Feb201117
Profile: Tattoo Anthropologist Lars Krutak
12:55 PM
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Tattoo Anthropologist Dr. Lars Krutak is no stranger here on Needles & Sins. We've linked his articles numerous times, from research on ancient skin sewing rituals to his visiting the oldest tattoo studio in Greece. We've applauded his documentary series for Discovery, Tattoo Hunter, which explores indigenous body modification practices worldwide. And we've listed his latest book, Kalinga Tattoo: Ancient and Modern Expressions of the Tribal, as a holiday gift guide pick.

What we haven't done is look beyond his work and profile Lars himself. This past weekend, The Borneo Post beat us to it. The article discusses his 15+ years researching tribal tattoo traditions and rituals, a number of which he has experienced himself. It focuses particularly on Lars's work in Borneo, as he was recently in Kuching to give a presentation at the Gathering of the Tribes 2011, a cultural expo that brought together international tattooists and tribal performers from across Sarawak (Malaysian Borneo). It's a great read and includes a touching story on his visit to the last Iban tattoo artist, who was dying.

Inspired by the article, I just interviewed Lars myself for Skin & Ink. Of course his many adventures could not possibly fit in a limited word count, so I'm offering some bonus bits from our talk below.

Lars_Kayabi_tattoo.jpgAs a kid, was there any indication that you'd follow the path you're on today? Were you playing archeologist as a child or poured over National Geographics?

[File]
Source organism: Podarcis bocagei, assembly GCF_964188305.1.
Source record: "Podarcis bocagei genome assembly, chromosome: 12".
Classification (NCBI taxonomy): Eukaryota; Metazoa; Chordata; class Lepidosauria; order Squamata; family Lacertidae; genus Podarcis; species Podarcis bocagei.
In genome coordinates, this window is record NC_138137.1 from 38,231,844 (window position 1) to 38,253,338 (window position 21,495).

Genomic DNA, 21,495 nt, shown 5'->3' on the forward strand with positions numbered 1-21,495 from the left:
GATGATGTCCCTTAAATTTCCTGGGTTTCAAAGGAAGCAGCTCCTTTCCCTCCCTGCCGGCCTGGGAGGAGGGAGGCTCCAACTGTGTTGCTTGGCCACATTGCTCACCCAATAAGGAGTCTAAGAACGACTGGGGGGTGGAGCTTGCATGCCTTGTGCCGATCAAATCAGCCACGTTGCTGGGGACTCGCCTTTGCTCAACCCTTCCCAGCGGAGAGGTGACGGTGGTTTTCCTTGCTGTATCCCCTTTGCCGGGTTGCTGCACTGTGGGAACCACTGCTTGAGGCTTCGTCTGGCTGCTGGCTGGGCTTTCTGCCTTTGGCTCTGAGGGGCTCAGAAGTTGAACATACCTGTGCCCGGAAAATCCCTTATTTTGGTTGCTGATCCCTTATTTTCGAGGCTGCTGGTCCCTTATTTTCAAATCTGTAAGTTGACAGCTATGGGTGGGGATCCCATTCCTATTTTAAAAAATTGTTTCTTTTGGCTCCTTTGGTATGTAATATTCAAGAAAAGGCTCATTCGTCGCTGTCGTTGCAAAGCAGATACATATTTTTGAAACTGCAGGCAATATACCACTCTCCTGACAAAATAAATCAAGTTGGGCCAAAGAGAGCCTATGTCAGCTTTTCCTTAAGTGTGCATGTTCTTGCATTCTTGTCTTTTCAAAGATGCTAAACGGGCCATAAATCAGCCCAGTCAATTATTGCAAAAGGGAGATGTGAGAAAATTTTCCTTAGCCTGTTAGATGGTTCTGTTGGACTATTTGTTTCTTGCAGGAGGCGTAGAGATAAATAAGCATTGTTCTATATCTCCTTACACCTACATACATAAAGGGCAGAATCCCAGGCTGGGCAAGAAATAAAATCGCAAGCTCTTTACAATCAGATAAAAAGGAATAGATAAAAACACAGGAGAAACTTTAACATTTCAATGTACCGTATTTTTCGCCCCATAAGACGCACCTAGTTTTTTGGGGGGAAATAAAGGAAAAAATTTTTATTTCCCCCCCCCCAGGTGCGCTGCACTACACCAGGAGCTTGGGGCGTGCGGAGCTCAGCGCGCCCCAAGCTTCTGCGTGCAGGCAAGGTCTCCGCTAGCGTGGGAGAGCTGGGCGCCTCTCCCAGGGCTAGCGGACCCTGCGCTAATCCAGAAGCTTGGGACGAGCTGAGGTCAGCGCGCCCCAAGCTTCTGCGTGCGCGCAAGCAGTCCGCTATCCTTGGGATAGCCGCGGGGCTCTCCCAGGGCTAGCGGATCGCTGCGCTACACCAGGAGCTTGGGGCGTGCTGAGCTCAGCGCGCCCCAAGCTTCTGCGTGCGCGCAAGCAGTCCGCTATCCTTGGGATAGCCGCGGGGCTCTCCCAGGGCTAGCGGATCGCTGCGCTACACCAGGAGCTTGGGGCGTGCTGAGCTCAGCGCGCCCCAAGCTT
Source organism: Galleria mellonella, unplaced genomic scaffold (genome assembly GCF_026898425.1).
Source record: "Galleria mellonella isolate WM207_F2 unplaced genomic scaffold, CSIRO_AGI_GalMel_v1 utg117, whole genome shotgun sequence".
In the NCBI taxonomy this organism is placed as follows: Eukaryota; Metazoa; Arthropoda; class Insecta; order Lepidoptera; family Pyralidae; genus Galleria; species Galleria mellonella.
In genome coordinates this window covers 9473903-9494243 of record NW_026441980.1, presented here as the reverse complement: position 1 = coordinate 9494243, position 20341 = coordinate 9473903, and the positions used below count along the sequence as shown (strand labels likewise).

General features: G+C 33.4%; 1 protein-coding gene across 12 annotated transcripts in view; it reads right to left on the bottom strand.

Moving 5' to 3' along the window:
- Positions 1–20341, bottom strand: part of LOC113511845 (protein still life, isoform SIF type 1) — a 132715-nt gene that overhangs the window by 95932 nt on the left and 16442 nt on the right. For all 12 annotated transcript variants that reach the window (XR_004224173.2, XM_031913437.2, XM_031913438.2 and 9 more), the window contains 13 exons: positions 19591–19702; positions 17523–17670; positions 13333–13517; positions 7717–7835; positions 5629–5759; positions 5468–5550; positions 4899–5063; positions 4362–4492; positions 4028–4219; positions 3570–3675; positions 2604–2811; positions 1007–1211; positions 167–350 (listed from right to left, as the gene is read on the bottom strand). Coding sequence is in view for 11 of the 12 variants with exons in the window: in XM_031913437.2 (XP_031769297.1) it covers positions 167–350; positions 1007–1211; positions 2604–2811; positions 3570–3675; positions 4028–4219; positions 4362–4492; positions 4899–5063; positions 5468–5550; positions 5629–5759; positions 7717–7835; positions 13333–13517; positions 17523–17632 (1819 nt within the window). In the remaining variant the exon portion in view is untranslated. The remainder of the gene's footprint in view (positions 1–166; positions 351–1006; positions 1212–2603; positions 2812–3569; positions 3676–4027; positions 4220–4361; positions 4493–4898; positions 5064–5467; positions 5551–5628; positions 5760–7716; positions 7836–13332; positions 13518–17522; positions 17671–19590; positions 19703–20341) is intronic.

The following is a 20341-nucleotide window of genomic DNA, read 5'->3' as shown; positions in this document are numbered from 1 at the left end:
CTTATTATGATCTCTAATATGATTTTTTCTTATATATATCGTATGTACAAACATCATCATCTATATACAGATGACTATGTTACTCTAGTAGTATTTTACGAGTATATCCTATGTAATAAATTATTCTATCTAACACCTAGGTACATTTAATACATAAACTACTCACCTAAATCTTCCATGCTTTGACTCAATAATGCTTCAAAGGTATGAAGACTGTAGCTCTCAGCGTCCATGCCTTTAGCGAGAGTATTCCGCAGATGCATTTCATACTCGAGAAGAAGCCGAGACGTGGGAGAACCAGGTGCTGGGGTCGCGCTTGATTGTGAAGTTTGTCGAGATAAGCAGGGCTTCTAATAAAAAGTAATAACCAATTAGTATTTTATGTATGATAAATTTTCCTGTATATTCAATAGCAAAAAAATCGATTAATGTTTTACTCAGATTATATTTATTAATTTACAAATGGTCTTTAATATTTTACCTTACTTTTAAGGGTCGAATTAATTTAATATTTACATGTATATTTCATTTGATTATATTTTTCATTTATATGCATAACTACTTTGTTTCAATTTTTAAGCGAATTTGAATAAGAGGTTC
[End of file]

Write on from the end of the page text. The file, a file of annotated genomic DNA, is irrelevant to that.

Living in Mexico 1979-81, we traveled all over the country and I visited every Maya/Aztec/Zapotec archaeological complex, so I thought I was going to be an archaeologist, especially after "Raiders of the Lost Ark" dropped. It didn't hurt that my parents had a Nat Geo collection with every issue dating back to the early 50s (which I still have), and I took that love of archaeology and anthropology to college. I double majored in anthropology and art history at the University of Colorado at Boulder (1989-1993) and never looked back.

Was your interest in tattoo sparked during your graduate work at Univeristy of Alaska Fairbanks or beforehand?


After undergrad, I chased my (then) girlfriend to San Francisco in 1995 where I landed my first salaried job at Campbell-Thiebaud Gallery that was operated by Paul L. Thiebaud, the son of Pop Artist Wayne Thiebaud. Right around the corner was Don Ed Hardy's Tattoo City in North Beach so I used to peek in the window on my lunch breaks. Also, my good ole buddy Tony Barton (Hell or High Water Tattoos, New Orleans) was starting to tattoo at that time, and this provided the initial awareness and interest in tattoos. I left San Fran in January 1996 to pursue graduate work in Fairbanks, Alaska, and as I was walking across campus during the second week, I met an Inuit woman with tattoos on her chin. I was hooked at that point, wanted to know more, and that's when I became obsessed with documenting tribal tattoos.

What continues to motivate your research after all this time?


The main thing that motivates me is that these traditions are vanishing around the world before being accurately recorded. Time has always been my enemy, and I wish I would have been born 100 years ago.

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What was your experience like working on Tattoo Hunter? While the show is seen around the world it didn't seem to be promoted as heavily in the US as compared to say LA Ink. What are your thoughts on that?